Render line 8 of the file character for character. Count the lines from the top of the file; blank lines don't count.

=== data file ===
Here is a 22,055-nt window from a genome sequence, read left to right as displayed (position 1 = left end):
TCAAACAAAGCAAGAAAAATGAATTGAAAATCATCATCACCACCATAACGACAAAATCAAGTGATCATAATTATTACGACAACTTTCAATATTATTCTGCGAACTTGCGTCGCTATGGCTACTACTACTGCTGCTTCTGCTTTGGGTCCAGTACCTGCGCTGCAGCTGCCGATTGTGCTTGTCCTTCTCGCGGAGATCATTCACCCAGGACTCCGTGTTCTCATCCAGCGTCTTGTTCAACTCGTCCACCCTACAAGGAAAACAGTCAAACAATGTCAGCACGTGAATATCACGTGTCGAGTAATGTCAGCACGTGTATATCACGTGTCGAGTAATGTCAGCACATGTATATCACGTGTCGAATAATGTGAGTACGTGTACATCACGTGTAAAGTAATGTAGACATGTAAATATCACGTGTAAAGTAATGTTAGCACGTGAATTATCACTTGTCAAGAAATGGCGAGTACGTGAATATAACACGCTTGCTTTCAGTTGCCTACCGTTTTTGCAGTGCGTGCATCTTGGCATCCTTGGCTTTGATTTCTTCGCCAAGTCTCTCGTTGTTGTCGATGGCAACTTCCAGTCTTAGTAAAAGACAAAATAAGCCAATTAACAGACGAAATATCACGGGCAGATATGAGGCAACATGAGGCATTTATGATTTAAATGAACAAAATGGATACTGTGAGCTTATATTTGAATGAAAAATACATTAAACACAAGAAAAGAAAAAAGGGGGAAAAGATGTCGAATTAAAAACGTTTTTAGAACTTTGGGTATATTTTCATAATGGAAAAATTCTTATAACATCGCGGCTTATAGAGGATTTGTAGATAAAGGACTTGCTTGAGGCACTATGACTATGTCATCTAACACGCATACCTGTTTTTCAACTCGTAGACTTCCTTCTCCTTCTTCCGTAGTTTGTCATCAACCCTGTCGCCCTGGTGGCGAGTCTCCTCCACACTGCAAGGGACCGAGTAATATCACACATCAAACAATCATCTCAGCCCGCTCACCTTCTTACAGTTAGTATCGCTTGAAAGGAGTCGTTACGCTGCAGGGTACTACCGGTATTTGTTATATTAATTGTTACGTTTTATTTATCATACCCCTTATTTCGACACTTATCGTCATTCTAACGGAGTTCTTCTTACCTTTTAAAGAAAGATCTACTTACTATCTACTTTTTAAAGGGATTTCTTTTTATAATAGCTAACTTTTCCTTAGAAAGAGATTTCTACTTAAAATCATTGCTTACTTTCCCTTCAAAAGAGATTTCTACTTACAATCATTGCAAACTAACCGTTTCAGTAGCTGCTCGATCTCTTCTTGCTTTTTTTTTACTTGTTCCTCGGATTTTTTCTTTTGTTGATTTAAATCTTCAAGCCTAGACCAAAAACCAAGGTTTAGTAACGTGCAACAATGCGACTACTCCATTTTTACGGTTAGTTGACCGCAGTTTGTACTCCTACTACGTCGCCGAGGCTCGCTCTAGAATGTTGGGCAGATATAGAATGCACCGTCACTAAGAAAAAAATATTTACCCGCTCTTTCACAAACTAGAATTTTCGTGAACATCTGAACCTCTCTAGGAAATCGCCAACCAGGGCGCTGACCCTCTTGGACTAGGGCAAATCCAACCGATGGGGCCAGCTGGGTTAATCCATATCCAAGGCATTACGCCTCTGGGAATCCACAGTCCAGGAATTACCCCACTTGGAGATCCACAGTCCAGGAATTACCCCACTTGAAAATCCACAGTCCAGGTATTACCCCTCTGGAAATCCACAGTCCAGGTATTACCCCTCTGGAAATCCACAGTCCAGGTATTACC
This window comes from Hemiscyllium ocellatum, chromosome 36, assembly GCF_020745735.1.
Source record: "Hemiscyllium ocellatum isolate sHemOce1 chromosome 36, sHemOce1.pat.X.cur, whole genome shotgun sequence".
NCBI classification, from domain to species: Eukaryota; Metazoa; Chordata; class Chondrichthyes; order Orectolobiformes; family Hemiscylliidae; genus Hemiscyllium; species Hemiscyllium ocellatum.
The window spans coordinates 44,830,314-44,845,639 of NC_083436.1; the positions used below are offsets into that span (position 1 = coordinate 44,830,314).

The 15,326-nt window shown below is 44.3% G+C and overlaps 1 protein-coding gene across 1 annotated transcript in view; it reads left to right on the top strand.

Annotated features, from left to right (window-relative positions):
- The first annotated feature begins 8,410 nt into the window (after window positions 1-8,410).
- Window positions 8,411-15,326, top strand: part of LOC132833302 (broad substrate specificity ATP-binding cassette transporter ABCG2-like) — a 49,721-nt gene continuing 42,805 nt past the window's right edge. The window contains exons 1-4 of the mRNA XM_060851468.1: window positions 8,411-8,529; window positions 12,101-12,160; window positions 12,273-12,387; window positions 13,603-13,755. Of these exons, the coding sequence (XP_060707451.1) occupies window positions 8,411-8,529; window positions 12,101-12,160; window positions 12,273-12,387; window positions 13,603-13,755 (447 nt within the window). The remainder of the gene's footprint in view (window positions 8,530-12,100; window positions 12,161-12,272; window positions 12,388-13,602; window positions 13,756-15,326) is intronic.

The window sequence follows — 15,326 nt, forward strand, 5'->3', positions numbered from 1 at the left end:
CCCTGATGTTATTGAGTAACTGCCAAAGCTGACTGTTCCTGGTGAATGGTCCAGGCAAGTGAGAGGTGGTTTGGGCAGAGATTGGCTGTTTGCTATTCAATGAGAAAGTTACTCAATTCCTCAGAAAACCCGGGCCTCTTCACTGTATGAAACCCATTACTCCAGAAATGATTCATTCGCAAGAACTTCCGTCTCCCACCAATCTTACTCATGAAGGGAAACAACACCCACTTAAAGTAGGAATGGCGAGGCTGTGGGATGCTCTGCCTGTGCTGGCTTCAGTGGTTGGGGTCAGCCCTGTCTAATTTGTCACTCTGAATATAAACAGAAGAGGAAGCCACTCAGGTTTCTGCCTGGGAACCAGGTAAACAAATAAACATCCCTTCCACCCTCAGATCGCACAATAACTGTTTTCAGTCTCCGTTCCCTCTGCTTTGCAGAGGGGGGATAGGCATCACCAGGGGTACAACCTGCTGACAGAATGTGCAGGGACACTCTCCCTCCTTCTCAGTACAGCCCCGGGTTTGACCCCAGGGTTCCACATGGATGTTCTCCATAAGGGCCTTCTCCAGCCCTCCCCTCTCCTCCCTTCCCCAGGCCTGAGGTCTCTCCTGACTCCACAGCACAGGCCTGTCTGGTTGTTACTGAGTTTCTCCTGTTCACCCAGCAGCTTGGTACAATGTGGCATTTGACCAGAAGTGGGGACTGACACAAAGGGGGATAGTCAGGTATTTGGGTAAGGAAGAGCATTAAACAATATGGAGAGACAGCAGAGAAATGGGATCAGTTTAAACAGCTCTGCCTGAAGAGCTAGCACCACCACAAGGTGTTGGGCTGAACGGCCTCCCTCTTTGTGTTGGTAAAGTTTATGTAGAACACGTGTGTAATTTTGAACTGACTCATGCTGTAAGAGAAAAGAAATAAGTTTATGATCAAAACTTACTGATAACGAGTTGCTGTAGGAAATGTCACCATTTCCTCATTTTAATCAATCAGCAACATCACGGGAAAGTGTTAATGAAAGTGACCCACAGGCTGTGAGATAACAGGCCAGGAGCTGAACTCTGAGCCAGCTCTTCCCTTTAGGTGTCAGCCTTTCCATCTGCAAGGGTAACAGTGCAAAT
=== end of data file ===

Annotated features, from left to right (window-relative positions):